Adam Schiff: Clarence Thomas crossed a line

Supreme Court Justice Clarence Thomas crossed a line in a case involving the Capitol riot, according to a member of the Jan. 6 committee.

Rep. Adam Schiff (D-CA), a high-profile member of the panel, ratcheted up his rhetoric admonishing Thomas after the vice chairwoman of the committee, Rep. Liz Cheney (R-WY), said on Sunday the panel could subpoena Virginia “Ginni” Thomas, the wife of the conservative justice. Schiff referred to the Supreme Court ruling in January to reject a request by former President Donald Trump to prevent the release of White House records to the Jan. 6 committee; Thomas was the lone justice to dissent.

“There are lines that shouldn’t be crossed, but those lines involve sitting Supreme Court justices not presiding or appearing or taking action in cases in which their spouse may be implicated,” Schiff said on CBS News. “And in this case, for Clarence Thomas to issue a decision, in a case of dissent, in a case where Congress is trying to get documents, and those documents might involve his own wife, that’s the line that’s been crossed. And I think, for Congress to be looking into these issues, looking into conflict of interest issues.”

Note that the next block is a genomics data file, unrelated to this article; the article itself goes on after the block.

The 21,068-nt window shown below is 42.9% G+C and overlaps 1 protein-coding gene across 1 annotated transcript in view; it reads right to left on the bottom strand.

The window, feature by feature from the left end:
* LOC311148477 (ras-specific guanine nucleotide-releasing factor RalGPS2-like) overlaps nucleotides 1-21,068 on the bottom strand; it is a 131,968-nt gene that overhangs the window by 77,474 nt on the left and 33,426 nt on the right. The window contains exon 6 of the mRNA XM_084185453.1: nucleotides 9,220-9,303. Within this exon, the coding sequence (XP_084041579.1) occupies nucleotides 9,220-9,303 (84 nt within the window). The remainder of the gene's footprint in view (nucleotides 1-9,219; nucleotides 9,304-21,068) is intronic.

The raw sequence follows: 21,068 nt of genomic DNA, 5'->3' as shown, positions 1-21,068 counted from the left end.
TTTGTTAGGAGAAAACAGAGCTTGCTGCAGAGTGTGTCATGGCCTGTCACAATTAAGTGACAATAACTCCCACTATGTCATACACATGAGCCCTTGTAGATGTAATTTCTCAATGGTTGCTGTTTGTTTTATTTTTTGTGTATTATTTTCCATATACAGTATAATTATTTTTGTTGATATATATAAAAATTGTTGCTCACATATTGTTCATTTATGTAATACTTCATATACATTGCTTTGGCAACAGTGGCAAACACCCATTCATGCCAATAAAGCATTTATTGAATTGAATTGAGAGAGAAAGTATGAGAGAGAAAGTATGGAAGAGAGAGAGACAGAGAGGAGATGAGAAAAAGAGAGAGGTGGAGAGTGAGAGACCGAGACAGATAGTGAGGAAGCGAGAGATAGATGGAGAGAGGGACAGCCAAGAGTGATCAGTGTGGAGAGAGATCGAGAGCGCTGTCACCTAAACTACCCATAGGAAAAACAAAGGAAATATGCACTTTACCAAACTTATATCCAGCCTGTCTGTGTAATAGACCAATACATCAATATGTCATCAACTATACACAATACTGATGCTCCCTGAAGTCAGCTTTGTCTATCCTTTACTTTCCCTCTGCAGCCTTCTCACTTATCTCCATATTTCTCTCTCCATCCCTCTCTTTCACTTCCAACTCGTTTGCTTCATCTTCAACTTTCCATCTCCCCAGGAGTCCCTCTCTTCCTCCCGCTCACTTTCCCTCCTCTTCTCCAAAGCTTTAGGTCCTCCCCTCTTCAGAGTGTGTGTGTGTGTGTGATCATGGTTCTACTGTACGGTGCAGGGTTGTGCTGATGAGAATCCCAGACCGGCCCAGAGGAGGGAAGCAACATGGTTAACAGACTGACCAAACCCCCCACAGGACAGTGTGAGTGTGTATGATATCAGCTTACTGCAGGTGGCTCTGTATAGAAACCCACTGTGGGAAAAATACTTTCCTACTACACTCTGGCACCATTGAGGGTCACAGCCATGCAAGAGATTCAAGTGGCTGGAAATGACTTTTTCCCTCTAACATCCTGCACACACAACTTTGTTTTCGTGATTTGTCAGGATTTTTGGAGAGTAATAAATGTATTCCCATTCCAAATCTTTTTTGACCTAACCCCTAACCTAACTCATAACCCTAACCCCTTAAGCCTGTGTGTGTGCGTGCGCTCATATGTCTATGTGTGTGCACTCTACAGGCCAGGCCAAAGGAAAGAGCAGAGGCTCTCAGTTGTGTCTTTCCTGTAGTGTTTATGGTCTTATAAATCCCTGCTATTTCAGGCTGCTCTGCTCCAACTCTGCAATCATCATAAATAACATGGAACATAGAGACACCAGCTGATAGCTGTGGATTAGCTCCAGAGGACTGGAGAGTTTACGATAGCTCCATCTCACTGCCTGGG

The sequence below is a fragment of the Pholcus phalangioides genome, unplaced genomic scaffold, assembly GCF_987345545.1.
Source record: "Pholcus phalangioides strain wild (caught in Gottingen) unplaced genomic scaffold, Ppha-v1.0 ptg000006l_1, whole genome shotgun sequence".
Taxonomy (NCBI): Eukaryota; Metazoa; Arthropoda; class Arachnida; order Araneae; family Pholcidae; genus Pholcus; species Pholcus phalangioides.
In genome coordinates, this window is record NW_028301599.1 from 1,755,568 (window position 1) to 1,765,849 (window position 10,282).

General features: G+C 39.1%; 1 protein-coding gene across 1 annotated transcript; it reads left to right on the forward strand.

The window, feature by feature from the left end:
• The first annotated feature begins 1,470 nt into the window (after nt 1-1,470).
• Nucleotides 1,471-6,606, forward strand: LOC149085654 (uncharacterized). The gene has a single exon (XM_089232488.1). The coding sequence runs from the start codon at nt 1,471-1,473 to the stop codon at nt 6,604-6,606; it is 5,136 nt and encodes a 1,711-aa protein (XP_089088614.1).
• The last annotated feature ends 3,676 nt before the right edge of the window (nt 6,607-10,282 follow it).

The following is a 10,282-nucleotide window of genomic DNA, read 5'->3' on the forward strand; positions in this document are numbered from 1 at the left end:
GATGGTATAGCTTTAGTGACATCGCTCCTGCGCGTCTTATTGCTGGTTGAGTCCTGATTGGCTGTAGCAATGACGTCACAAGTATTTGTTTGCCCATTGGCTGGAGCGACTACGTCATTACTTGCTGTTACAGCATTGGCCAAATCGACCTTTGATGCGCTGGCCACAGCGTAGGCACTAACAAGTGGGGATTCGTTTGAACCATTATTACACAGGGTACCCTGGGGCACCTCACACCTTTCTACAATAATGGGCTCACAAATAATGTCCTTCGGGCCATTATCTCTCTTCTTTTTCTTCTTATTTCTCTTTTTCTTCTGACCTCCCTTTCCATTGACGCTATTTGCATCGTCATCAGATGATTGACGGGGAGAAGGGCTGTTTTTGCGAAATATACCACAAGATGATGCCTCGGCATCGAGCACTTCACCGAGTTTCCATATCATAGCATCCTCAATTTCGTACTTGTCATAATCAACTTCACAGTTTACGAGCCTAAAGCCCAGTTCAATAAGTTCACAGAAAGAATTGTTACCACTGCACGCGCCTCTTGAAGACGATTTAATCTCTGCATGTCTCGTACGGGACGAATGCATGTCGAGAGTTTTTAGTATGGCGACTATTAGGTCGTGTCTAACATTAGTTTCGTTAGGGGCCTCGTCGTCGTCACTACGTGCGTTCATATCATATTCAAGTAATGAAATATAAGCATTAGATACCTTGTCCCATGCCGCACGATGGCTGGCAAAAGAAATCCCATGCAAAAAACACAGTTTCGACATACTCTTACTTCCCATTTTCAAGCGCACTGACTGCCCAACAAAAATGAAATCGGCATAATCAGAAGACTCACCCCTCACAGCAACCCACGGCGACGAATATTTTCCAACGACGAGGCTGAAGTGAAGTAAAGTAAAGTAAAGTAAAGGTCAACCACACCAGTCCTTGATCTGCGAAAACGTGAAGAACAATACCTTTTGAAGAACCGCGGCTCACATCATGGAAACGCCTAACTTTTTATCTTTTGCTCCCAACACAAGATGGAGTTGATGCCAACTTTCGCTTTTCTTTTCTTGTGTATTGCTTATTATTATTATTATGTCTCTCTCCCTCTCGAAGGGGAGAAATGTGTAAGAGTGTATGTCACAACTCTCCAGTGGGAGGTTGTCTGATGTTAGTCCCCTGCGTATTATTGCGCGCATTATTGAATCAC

He added, “But here, looking into issues whether it involves the wife of a Supreme Court justice or anyone else, if they have information or role in an effort to overturn an election. Yes, they’re not excluded from examination.”

Schiff was responding to a question from Face the Nation moderator Margaret Brennan, who asked the congressman if there are lines that shouldn’t be crossed here when it comes to the Supreme Court, noting, “One of the objections to the premise of a subpoena here is that it sets a dangerous precedent by putting the spouse of a justice in this political forum.”

Brennan followed up by pressing Schiff on whether he supports issuing a subpoena to Ginni Thomas, who became of interest to investigators because of correspondence with people in Trump’s orbit about efforts to overturn the results of the 2020 election.

“If she has relevant information or investigation, we hope she comes in voluntarily,” Schiff replied, echoing Cheney’s position. “But if she doesn’t, then we should give that a serious consideration. And, yes, I think those that we decided have important enough information should be subpoenaed.”


Some Democrats have called on Clarence Thomas to resign or be impeached, while others said he should at least recuse himself from Jan. 6-related cases. Schiff expressed support for Thomas removing himself from Jan. 6 cases last month “at a minimum,” adding in an interview with CNN, “We want our justices to uphold a standard that goes beyond what’s lawful or unlawful to avoid even the appearance of a conflict or impropriety.”

Ginni Thomas previously signaled willingness to cooperate with the Jan 6 committee, saying she “can’t wait to clear up misconceptions.” However, her lawyer Mark Paoletta sent a letter to the committee in late June saying he did not understand the need for his client to appear before the committee and asking for “better justification.”

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